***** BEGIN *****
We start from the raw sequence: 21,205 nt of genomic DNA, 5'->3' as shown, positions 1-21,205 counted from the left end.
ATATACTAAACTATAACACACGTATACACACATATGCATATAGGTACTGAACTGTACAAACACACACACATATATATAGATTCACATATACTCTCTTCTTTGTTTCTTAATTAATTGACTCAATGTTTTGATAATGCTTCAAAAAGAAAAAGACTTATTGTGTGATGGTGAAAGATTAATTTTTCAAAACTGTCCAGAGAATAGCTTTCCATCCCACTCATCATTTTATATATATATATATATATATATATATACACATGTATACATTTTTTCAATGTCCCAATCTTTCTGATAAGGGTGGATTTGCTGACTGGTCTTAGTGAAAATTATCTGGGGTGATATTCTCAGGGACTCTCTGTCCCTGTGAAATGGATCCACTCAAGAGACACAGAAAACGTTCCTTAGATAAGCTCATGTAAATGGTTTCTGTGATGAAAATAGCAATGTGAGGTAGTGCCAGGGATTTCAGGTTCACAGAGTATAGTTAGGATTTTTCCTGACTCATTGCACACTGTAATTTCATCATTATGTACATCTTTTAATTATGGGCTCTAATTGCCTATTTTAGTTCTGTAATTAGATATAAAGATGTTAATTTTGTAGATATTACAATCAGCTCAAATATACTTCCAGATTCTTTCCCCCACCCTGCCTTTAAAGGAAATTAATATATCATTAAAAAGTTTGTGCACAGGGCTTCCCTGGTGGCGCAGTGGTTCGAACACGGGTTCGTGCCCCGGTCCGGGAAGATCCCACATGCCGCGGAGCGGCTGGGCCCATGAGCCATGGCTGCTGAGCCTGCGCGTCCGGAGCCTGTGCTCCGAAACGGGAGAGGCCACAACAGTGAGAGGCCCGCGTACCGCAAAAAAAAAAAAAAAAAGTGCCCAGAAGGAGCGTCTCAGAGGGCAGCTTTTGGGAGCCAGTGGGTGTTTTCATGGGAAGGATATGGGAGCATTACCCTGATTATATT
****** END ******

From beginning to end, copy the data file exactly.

We start from the raw sequence: 21,205 nt of genomic DNA, 5'->3' as shown, positions 1-21,205 counted from the left end.
ATATACTAAACTATAACACACGTATACACACATATGCATATAGGTACTGAACTGTACAAACACACACACATATATATAGATTCACATATACTCTCTTCTTTGTTTCTTAATTAATTGACTCAATGTTTTGATAATGCTTCAAAAAGAAAAAGACTTATTGTGTGATGGTGAAAGATTAATTTTTCAAAACTGTCCAGAGAATAGCTTTCCATCCCACTCATCATTTTATATATATATATATATATATATATATACACATGTATACATTTTTTCAATGTCCCAATCTTTCTGATAAGGGTGGATTTGCTGACTGGTCTTAGTGAAAATTATCTGGGGTGATATTCTCAGGGACTCTCTGTCCCTGTGAAATGGATCCACTCAAGAGACACAGAAAACGTTCCTTAGATAAGCTCATGTAAATGGTTTCTGTGATGAAAATAGCAATGTGAGGTAGTGCCAGGGATTTCAGGTTCACAGAGTATAGTTAGGATTTTTCCTGACTCATTGCACACTGTAATTTCATCATTATGTACATCTTTTAATTATGGGCTCTAATTGCCTATTTTAGTTCTGTAATTAGATATAAAGATGTTAATTTTGTAGATATTACAATCAGCTCAAATATACTTCCAGATTCTTTCCCCCACCCTGCCTTTAAAGGAAATTAATATATCATTAAAAAGTTTGTGCACAGGGCTTCCCTGGTGGCGCAGTGGTTCGAACACGGGTTCGTGCCCCGGTCCGGGAAGATCCCACATGCCGCGGAGCGGCTGGGCCCATGAGCCATGGCTGCTGAGCCTGCGCGTCCGGAGCCTGTGCTCCGAAACGGGAGAGGCCACAACAGTGAGAGGCCCGCGTACCGCAAAAAAAAAAAAAAAAAGTGCCCAGAAGGAGCGTCTCAGAGGGCAGCTTTTGGGAGCCAGTGGGTGTTTTCATGGGAAGGATATGGGAGCATTACCCTGATTATATT